I think complex rules and mechanics make games more interesting, but some games like Far Cry 2's simplicity and a low inventory makes it more realistic, adding to the immersion and quality of the experience, but I would hate having to carry 2 weapons in Fallout 3.

I think that while video games take a more skill to complete, tabletop games have a flexiblity to wrap an ever expanding story around the dice rolls. But in the end, it comes down to personal choice. In my opinion, I would love to combine the two and see what happens.

As an English major and someone who's followed the trends of literature, it strikes me after reading this article that the world of gaming is going through radical changes, and since no one views it as an art form yet, there isn't a whole lot of people willing to analyze all of this. I want to praise Tom for this reason: he has presented an albeit very brief history of interactive art.

As pointed out, there has been a shift from detailed rules to context sensitivity. This trend has greatly shifted the way videogames are played, and it's almost like the split between pre- and post-modernism literature.

But then again, I've been drinking too much tonight and this is neither the time nor place. So let me just surmise by saying good job Tom, and keep looking at the evolution of this fledgling art form.

I'm split when it comes to agreement with the article's author on the concepts of transparency and complexity in video games. I love complexity as depth and learning are of paramount importance to my enjoyment.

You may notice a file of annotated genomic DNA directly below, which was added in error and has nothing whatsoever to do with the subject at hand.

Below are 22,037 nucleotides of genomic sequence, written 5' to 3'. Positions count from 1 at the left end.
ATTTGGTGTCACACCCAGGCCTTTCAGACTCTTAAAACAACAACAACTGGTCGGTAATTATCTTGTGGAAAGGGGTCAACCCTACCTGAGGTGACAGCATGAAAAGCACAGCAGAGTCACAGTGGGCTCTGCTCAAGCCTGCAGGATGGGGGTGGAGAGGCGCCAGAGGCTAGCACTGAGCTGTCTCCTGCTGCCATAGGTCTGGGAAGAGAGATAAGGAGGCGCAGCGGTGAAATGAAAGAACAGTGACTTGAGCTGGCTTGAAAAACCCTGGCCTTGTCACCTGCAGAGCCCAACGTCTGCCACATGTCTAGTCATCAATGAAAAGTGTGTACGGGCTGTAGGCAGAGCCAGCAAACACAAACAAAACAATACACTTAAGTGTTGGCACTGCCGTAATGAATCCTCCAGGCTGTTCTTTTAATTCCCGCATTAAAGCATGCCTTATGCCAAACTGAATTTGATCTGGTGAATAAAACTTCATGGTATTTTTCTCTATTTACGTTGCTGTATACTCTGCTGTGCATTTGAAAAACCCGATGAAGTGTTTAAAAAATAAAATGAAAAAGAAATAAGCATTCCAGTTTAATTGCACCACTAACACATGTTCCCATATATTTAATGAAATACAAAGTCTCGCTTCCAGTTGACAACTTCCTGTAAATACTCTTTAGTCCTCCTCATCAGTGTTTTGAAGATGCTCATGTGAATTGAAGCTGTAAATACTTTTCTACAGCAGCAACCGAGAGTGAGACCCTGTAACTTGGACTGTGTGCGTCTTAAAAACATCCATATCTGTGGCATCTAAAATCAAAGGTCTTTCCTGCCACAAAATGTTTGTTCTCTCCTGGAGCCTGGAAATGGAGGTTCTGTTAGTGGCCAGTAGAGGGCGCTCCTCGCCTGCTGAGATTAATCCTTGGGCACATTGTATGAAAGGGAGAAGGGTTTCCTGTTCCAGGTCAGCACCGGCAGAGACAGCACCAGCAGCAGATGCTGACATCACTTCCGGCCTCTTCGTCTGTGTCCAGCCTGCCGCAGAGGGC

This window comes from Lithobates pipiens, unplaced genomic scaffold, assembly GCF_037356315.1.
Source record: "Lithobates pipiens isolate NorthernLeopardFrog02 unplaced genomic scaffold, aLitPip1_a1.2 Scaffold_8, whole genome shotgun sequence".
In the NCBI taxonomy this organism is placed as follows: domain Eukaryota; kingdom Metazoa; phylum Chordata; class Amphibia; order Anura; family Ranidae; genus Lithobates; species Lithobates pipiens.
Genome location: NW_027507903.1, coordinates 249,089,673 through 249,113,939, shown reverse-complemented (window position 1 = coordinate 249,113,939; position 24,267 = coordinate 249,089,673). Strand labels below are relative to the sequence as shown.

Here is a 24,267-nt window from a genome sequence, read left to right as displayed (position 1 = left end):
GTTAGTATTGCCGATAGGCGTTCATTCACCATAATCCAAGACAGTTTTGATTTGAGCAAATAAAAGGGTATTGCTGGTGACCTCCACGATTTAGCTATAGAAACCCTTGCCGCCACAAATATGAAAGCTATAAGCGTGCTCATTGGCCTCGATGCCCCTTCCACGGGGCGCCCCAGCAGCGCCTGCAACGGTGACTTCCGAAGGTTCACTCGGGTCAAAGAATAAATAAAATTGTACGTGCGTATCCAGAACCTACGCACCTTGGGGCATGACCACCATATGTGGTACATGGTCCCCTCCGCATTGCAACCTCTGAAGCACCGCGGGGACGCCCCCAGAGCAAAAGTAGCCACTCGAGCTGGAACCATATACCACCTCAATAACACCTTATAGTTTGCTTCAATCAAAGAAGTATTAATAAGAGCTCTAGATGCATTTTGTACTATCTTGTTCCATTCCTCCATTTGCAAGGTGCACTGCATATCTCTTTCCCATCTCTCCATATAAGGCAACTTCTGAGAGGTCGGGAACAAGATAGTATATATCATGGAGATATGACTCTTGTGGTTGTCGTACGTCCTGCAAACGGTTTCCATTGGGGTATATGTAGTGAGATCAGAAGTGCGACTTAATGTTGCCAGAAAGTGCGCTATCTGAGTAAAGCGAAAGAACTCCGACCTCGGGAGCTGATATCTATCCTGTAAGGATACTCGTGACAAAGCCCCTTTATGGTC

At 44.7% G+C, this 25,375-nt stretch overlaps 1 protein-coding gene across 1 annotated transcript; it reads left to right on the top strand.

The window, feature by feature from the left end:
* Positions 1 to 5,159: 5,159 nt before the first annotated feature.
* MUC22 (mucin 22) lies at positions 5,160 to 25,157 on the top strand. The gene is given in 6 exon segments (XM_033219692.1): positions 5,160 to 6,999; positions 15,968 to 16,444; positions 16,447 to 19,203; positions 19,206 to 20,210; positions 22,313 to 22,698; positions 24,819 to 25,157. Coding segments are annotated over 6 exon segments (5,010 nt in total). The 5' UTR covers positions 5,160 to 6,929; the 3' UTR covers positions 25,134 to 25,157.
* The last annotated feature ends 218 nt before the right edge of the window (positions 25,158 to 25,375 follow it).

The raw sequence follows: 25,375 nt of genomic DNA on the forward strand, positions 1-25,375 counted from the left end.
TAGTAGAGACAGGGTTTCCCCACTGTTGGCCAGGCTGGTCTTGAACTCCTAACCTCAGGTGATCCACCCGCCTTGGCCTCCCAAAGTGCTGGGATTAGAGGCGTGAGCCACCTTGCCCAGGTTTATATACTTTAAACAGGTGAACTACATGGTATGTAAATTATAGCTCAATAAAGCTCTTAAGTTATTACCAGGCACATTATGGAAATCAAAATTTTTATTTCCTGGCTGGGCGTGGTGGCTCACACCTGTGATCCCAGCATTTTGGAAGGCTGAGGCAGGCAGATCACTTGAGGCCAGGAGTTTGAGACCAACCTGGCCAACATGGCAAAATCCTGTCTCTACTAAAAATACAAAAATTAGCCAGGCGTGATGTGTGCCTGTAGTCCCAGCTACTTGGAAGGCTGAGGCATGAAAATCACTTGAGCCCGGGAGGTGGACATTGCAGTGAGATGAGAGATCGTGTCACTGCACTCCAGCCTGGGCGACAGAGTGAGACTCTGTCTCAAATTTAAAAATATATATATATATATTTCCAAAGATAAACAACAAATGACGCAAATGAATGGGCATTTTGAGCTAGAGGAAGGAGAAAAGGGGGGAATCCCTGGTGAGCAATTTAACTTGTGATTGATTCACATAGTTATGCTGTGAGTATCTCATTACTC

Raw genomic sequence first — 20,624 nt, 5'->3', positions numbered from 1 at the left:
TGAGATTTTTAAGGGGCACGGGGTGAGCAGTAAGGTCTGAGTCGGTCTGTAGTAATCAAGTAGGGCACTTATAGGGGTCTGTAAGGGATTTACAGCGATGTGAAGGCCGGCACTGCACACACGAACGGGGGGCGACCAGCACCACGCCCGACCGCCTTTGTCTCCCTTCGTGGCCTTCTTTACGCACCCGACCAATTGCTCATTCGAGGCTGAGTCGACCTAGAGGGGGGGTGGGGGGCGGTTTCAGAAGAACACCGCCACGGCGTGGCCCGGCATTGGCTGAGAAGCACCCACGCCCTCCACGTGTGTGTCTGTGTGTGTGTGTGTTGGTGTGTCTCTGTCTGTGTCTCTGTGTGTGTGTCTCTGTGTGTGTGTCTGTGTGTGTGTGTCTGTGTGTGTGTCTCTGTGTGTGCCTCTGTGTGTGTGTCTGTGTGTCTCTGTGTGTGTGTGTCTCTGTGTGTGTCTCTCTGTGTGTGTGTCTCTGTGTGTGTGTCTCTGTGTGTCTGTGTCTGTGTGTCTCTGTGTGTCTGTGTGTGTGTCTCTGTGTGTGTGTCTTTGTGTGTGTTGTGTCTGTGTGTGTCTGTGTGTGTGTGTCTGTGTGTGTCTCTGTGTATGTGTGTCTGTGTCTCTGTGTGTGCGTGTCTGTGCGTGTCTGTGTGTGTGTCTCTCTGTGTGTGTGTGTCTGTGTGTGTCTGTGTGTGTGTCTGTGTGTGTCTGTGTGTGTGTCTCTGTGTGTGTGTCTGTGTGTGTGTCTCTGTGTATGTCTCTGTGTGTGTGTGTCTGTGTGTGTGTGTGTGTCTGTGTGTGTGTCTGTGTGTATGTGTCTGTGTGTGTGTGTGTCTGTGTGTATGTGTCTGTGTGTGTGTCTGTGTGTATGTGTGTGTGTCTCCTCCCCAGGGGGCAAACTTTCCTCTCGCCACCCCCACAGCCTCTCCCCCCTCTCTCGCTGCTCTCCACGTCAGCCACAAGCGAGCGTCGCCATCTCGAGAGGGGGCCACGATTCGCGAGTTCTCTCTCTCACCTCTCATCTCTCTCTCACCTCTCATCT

My second love is the feeling of immersion which requires that when able the literal mechanics be hidden behind the thickest layer of simulated reality possible.

For example my Far Cry 2 jeep gets shot up and I have to repair it via a complex assemblage of diagnoses, parts, and actions which satisfies my requirement for depth and complexity but I shouldn't have to contend with "My repair level is 27.2 and this is damaged at a level of 29" which is a breaking of immersion by seeing the raw machinery.

tendo82:
Who wants to read about how many hit points it takes to kill a dragon when you can just ignite your flaming sword with one button and swing it with another in a spectacular display of cause and effect? Quite a few of us, I imagine.

I don't consider myself a casual gamer but that doesn't mean I'd rather pretend a calculator is the next installment of Dungeons and Dragons. :p

Great article Tendo.

The biggest problem I have lately is the divisive view of stat based games versus skill based games. Fallout 3 had some creative ways of marrying these two different gameplay styles however the stat aspect of VATS was very apparent (unless your guy ducked too low firing into a cement slab). In all honesty, a simple gun range stat and range to target indicator combined with the obvious angle to the target would have been enough for me to determine if a shot was optimum. I didn't need that percentage nonsense.

I know it is common for FPSs to change the dilation of the on screen retical accuracy dependent upon running, jumping, etc... but has any game based the retical size on skill sets?